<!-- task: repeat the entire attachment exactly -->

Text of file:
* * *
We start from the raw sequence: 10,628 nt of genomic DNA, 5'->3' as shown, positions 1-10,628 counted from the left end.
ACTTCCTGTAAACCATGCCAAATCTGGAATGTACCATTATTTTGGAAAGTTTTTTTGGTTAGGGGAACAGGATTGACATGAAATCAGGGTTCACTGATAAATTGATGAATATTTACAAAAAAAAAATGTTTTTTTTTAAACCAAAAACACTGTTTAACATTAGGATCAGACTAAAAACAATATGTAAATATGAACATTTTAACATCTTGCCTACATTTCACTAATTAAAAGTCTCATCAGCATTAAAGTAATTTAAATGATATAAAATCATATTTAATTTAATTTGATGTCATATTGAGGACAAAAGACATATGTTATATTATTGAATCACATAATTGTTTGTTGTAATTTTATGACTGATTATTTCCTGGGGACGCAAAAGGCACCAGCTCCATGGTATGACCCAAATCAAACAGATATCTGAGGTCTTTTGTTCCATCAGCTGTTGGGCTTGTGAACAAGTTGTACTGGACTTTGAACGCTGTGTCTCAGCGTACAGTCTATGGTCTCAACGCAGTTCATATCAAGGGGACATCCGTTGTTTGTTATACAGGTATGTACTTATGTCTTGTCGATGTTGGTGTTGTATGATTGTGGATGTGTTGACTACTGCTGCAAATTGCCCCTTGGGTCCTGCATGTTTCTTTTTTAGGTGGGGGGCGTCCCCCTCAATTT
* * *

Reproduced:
We start from the raw sequence: 10,628 nt of genomic DNA, 5'->3' as shown, positions 1-10,628 counted from the left end.
ACTTCCTGTAAACCATGCCAAATCTGGAATGTACCATTATTTTGGAAAGTTTTTTTGGTTAGGGGAACAGGATTGACATGAAATCAGGGTTCACTGATAAATTGATGAATATTTACAAAAAAAAAATGTTTTTTTTTAAACCAAAAACACTGTTTAACATTAGGATCAGACTAAAAACAATATGTAAATATGAACATTTTAACATCTTGCCTACATTTCACTAATTAAAAGTCTCATCAGCATTAAAGTAATTTAAATGATATAAAATCATATTTAATTTAATTTGATGTCATATTGAGGACAAAAGACATATGTTATATTATTGAATCACATAATTGTTTGTTGTAATTTTATGACTGATTATTTCCTGGGGACGCAAAAGGCACCAGCTCCATGGTATGACCCAAATCAAACAGATATCTGAGGTCTTTTGTTCCATCAGCTGTTGGGCTTGTGAACAAGTTGTACTGGACTTTGAACGCTGTGTCTCAGCGTACAGTCTATGGTCTCAACGCAGTTCATATCAAGGGGACATCCGTTGTTTGTTATACAGGTATGTACTTATGTCTTGTCGATGTTGGTGTTGTATGATTGTGGATGTGTTGACTACTGCTGCAAATTGCCCCTTGGGTCCTGCATGTTTCTTTTTTAGGTGGGGGGCGTCCCCCTCAATTT